92-year-old former poll worker loses Virginia voting rights after she stops driving
'Voters At Polling Station In 2012 Presidential Election' (Shutterstock)

A 92-year-old woman who has voted for 72 years in Virginia said that she was unable to cast a ballot on Election Eay because of the state's photo identification requirements.

The Roanoke Times this week profiled Virginia Whittaker, who had been a volunteer poll worker for years after she retired, but she was turned away when she tried to cast a ballot earlier this month.

Whittaker told the Times that she had been fighting melanoma, a deadly form of skin cancer. And on Election Day, she went straight from a pre-operation consultation to the polling place.

Poll workers who came outside to assist Whittaker with voting in her car explained that a Voter Registration Card that she was mailed in 2012 was no longer valid because the legislature changed the law in 2013 to require a photo ID. That law went into effect earlier this year.

Whittaker had to stop driving several years ago, so she has never renewed her license. She gave poll workers her expired license, but they refused to take it.

“I just didn’t know you had to have that card,” Whittaker explained. “You know, they mail everything to you. I had this other little card they mailed to me” in 2012.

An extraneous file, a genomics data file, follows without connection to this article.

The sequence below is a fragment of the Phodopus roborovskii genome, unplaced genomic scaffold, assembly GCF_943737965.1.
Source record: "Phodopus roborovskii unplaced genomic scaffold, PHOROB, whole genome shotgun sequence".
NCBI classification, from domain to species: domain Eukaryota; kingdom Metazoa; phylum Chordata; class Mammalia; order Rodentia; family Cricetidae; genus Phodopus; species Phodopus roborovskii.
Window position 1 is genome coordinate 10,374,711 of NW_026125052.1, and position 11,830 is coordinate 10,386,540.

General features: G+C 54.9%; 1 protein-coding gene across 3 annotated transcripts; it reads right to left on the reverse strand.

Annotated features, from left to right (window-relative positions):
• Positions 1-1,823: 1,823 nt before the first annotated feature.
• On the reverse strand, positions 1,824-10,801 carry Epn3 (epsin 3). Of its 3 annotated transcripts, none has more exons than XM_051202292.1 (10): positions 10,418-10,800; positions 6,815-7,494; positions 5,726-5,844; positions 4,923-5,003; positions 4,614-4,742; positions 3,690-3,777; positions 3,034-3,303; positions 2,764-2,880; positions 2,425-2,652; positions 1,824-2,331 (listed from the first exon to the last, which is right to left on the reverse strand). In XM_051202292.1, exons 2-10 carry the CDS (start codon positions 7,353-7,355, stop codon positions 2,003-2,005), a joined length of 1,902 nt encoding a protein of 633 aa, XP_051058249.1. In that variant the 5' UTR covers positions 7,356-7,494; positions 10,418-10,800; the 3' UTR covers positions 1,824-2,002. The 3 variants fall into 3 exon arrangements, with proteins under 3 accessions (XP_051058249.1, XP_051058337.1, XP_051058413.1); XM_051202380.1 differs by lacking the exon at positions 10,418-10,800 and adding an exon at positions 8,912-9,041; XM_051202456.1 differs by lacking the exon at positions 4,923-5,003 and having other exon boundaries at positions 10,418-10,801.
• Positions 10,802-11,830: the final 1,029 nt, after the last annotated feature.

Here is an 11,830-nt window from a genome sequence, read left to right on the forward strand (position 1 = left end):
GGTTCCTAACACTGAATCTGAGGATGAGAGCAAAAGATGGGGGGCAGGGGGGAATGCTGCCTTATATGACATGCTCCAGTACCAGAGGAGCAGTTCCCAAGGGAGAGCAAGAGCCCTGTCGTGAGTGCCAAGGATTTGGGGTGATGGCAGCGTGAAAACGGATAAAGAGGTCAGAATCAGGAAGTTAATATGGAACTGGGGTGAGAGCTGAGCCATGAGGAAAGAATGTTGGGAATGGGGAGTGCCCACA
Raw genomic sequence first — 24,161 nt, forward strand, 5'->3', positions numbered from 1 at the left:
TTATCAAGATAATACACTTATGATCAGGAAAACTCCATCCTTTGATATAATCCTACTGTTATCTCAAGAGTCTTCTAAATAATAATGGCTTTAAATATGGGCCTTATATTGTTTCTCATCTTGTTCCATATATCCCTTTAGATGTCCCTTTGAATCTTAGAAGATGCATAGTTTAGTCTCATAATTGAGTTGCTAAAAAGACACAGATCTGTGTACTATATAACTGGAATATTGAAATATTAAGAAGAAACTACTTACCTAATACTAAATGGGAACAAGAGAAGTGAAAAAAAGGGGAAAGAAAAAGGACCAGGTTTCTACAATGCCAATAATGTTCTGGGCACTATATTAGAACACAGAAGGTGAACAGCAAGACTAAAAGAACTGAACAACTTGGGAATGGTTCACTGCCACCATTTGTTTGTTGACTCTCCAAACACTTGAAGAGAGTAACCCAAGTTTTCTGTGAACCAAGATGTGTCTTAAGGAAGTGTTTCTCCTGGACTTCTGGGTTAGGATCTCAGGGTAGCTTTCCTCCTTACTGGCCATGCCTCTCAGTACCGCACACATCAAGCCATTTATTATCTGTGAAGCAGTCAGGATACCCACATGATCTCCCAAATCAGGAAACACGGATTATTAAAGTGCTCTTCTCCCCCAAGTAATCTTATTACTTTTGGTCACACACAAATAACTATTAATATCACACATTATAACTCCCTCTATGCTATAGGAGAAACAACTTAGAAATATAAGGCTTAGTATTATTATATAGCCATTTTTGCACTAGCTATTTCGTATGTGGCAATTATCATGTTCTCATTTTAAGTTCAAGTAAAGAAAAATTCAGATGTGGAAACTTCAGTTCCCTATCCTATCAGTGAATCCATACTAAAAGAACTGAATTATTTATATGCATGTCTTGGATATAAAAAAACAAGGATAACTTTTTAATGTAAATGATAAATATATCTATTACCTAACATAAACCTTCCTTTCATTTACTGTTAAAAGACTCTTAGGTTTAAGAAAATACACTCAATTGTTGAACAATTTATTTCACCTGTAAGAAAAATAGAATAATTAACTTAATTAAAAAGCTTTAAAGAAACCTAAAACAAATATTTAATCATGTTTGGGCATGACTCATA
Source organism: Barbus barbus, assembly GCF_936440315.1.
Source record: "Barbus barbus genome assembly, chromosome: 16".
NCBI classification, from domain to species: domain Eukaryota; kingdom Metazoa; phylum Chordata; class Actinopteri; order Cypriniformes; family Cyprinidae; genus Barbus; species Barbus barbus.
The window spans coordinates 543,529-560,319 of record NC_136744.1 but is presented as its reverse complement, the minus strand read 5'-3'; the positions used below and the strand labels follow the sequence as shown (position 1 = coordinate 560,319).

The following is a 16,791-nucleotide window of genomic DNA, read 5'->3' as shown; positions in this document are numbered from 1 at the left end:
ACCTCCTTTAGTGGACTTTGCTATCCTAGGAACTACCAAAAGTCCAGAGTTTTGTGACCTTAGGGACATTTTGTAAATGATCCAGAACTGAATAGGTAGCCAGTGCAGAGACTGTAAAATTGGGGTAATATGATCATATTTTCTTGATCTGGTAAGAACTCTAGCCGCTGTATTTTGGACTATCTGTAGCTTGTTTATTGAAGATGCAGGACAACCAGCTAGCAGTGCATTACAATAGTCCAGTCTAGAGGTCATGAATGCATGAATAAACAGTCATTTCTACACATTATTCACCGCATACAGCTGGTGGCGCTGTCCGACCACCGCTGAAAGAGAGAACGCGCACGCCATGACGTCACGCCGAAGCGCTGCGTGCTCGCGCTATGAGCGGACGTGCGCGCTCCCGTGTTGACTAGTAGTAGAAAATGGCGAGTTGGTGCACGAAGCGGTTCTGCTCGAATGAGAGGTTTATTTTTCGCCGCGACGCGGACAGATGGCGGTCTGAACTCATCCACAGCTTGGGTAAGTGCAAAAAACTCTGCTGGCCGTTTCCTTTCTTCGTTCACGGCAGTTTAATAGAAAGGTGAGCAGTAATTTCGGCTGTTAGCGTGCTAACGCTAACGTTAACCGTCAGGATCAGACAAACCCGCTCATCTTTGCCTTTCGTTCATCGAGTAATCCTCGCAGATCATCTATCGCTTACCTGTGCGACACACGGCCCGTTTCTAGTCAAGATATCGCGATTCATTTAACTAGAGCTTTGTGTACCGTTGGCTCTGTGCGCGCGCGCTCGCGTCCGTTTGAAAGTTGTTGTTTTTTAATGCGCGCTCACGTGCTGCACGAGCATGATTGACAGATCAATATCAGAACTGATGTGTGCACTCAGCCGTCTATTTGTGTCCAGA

The Roanoke Times pointed out that even though Whittaker had basically produced two forms of identification at the polling place, she could have gotten an acceptable photo ID without any proof of her identity. She only needed to fill out a form with her name, birth date and Social Security number.

Election workers noted that Whittaker could have cast a provisional ballot. But that would have required her to prove her identity by the Friday after the election. And she did not have access to email or a fax machine, which was necessary to submit the ID. She could have also presented it in person, but Whittaker was scheduled to have additional cancer treatments throughout the week.

But since her ID had already been ruled invalid, Whittaker decided that there was no point in casting a provisional ballot.

“She was upset,” Whittaker's longtime friend Diane Weiss recalled. “I was probably even more upset. I was downright angry.”

Weiss added that she had discovered "voter fraud at its worst": the photo ID law itself.